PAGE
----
Penn Arts & Sciences Logo

Sedimentology and paleontology of a tsunami deposit accompanying the great Chilean earthquake of February 2010

Authors: 
Horton, B. P., Sawai, Y. Hawkes, A. D., Witter, R. C.
Year: 
2 011
Source: 
Marine Micropaleontology
Abstract: 
At Pichilemu, in the northern third of the rupture area of the moment magnitude scale (M(w)) 8.8 2010 Chile earthquake, deposits of the tsunami accompanying the earthquake consist of a lower layer of medium to fine sand (mean grain size of 200 mu m) containing rock clasts, overlain by a thin, silty, very fine sand (mean grain size of 125 mu m) layer. Based on a sedimentological model, most (90%) of the deposit is finer than 401-408 mu m suggesting tsunami flow velocities were between 7 m/s and 13.5 m/s. Ostracods were common in the upper layer along with a small number of broken benthic foraminifera and a single planktonic foraminifera. Diatoms were abundant throughout. Species assemblages represent a mixture of diatoms from differing environments, life forms and substrate preferences. We attribute the mixed assemblages to turbulence within the water column during tsunami inundation, with erosion of beaches and salt marshes followed by redeposition of sand and mud inland. Breakage of fragile diatom valves in the lower layer may also support transport by turbulent flow. A higher abundance of diatom species with mud substrate preferences in the upper layer implies a decrease in flow velocity from lower to upper layers. (C) 2011 Elsevier B.V. All rights reserved.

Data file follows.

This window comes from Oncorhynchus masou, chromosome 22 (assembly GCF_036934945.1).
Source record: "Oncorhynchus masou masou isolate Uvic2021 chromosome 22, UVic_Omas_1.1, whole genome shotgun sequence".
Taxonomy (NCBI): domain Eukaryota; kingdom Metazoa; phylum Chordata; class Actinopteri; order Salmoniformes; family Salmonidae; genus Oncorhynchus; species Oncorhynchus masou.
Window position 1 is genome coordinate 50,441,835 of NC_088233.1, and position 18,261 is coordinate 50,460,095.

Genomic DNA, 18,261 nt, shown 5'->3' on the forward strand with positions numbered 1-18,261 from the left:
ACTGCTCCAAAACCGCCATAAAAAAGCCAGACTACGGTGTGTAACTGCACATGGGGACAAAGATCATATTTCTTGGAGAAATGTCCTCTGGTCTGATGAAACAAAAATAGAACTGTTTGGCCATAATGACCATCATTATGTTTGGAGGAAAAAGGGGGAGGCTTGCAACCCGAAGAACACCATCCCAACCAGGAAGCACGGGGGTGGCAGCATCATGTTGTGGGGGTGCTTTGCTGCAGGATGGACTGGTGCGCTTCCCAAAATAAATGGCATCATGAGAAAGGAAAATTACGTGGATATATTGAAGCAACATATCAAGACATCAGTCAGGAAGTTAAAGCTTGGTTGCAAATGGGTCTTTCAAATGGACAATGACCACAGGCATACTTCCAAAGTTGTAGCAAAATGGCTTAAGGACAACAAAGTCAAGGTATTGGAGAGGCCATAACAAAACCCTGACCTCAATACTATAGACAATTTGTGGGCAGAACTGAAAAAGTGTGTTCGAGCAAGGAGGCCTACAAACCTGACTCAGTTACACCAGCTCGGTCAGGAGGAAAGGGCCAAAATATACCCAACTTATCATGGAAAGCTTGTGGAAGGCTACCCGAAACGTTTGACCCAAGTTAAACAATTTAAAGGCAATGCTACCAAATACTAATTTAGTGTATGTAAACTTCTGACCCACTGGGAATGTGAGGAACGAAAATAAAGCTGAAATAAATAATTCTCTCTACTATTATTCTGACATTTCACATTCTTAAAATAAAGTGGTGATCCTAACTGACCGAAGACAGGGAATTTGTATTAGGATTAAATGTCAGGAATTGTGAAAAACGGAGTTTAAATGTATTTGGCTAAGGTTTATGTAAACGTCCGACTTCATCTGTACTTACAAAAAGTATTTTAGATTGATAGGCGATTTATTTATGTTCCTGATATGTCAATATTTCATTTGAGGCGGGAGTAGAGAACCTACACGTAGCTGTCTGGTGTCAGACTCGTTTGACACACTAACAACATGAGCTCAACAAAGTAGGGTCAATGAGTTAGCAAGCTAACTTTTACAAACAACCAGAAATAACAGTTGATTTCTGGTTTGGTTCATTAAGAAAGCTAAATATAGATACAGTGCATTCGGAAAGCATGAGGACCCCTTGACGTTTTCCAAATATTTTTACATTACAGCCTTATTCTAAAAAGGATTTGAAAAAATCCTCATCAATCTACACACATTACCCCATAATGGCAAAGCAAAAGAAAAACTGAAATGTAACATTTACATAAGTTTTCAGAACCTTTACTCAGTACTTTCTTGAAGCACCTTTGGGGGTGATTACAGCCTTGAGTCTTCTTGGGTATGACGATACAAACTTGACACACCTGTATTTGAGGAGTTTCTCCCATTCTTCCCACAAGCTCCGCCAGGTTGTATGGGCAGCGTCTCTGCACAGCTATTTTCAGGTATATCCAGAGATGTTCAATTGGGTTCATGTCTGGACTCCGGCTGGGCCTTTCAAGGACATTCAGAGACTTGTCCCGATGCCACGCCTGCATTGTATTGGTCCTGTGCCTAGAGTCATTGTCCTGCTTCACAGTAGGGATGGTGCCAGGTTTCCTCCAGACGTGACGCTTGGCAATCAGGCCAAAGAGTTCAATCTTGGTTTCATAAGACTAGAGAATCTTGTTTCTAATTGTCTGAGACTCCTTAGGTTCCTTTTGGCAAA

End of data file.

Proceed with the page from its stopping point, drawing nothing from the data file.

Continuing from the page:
EES Authors: 
Andrea Hawkes (2008)
Research Track Category: 

Department of Earth and Environmental Science / University of Pennsylvania, 251 Hayden Hall, 240 South 33rd Street, Philadelphia, PA 19104-6316